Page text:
Women are being hit hardest by spending cuts and changes in the social welfare system. No surprise there.
What might seem surprising is the sheer scale of the disparity - and the lack of attention paid to it. International Women's Day provides an apt opportunity to set the record straight.
Among cuts already inflicted, or set for implementation, is the health in pregnancy grant. This pays £190 to a woman 25 weeks into pregnancy.
The sum will have seemed trivial to the officials who settled on it and the politicians who endorsed it.
But there's many a woman two-thirds of the way through pregnancy for whom it represented a welcome boost to personal finances at a worrying time.
It was abolished two months ago with little fanfare and, as I recall, no great hullaballoo of opposition.
A three-year freeze on child benefit to be imposed next month - the fact that inflation is inching towards 5% makes it a cut in real terms - will hit many women hard.
There's a second whammy on the way in January 2013 when the benefit will be abolished entirely for women in households where one adult is paying tax at a higher rate.
Of course, the fact that one member of the household is on decent wages doesn't mean that another isn't stretched: and there is a better-than-even chance the other is a woman.
The Child Trust Fund, designed to encourage saving, is worth £500 at a birth, with another payment when the child reaches seven. It will be phased out from this year.
The Sure Start maternity grant pays £500 to a woman on low income when she is 29 weeks pregnant to help with the expense of a new baby. It comes as a great relief to larger numbers of women. After next month, the grant will be paid only for the first child.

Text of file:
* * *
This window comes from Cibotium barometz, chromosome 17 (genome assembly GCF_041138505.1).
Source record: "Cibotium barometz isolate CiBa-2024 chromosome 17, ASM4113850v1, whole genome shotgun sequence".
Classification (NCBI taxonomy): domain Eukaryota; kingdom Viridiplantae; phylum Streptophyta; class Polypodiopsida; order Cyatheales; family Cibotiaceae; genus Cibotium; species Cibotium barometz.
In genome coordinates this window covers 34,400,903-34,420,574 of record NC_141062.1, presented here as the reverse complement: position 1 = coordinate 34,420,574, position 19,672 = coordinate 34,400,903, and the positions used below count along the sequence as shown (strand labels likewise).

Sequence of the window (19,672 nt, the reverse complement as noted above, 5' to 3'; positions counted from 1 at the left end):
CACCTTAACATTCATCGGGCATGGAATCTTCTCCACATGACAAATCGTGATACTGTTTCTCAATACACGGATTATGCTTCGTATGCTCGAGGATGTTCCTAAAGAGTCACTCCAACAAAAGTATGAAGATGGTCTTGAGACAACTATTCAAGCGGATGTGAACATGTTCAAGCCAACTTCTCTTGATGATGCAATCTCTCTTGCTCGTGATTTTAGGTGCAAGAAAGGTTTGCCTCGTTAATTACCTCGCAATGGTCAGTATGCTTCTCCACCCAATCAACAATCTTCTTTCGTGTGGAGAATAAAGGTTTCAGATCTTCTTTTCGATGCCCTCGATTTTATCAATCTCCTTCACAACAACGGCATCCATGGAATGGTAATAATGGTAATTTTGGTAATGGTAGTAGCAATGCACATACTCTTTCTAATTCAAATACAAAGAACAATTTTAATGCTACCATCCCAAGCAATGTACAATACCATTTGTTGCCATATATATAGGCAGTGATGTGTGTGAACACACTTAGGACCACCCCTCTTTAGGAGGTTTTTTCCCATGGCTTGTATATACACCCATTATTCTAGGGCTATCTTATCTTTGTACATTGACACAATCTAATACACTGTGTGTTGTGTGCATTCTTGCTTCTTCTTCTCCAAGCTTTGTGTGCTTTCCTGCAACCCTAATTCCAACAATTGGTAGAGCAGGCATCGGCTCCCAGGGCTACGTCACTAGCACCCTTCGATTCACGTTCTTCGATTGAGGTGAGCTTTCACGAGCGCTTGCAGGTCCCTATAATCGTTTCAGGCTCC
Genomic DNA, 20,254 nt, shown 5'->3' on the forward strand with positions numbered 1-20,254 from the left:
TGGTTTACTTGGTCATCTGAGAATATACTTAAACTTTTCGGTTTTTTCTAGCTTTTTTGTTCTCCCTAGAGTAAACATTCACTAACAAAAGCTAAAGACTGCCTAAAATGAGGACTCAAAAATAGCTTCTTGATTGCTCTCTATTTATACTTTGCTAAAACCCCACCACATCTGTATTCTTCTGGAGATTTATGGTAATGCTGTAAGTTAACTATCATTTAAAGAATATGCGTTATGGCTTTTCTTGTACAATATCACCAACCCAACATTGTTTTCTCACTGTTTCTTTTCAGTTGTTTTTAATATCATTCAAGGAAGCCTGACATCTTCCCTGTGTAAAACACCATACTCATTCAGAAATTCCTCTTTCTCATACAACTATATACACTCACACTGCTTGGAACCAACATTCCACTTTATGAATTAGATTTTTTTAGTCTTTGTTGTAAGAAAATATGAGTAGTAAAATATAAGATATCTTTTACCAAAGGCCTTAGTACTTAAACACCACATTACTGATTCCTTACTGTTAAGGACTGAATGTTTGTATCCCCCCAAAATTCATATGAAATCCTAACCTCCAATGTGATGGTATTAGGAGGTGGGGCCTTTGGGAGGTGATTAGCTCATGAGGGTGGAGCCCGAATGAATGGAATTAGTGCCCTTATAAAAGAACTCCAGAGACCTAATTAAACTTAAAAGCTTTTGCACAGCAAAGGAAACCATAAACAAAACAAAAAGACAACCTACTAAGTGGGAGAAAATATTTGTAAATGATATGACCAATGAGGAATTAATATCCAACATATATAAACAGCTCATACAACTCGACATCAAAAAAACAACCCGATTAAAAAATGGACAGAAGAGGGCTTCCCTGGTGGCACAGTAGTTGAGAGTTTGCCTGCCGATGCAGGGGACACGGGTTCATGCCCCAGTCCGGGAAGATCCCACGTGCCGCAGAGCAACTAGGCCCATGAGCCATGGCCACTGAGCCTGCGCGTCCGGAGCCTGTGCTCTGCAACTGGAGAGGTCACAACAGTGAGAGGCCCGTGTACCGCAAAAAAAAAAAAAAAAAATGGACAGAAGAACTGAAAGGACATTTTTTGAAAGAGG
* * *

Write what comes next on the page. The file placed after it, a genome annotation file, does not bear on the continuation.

Baby tax credit for a child under 12 months - worth up to £545 - will also be abolished next month; the toddler tax credit - promised by the last government and worth up to £208 - will not now be brought in.
The percentage of childcare costs covered by childcare tax credit will fall from 80% to 70% from next month.
These are not among the cuts to come, but cuts where the axe has already fallen, or is imminently on its way.
The fact that working-age benefits will in future be linked to the Consumer Price Index (CPI) rather than the Retail Price Index (RPI) amounts to an across-the-board cut. The RPI in January stood at 5.1%, CPI at 4%.
Women will lose out, too, when it comes to public sector job cuts. Around 40% of women's jobs in the UK are in the public sector, compared to 15% of men's.
The Trades Union Congress reckons that women will pay for 72% of the changes in taxation, benefits and tax credits announced in last year's austerity Budget.
The Tory/LibDem coalition claims that their universal credit will make the system less unwieldy and easier to understand. That's probably true.
But this imposes no requirement for cuts in benefits and tax credits. The cuts are cynically being brought in under the guise of making the system more accessible.
What's more, a single benefit means that a single glitch in the computerised payout - a regular certainty, going by experience of the hugely expensive new IT systems installed by private contractors in the NHS, for example - will deprive families of all benefits, with possibly catastrophic effects.
Moreover, the underlying rationale - to move benefit recipients out of poverty by moving them into work - has little meaning in the midst of a recession and with no sign of recovery in sight.
This is particularly true in areas like Northern Ireland, with high levels of long-term and youth unemployment.
A jobless young person in Limavady, Strabane or north or west Belfast will find him or herself worse off and feeling less respected in return for no benefit as far as finding work is concerned. There will be consequences. And it's women in the main who will pick up the pieces.
International Women's Day was instituted in 1911 on a proposal from the great German revolutionary Clara Zetkin at a conference of the International Women's Socialist Organisation in Copenhagen in 1910.
March 8 was identified as the date - the anniversary of a mass demonstration by women clothing workers in New York in 1908 demanding equal rights at work and universal suffrage.
Clara would have had clear ideas about how to respond to the assault on women's interests in the austerity measures coming from London and complained against, but not seriously challenged by, the local political elite.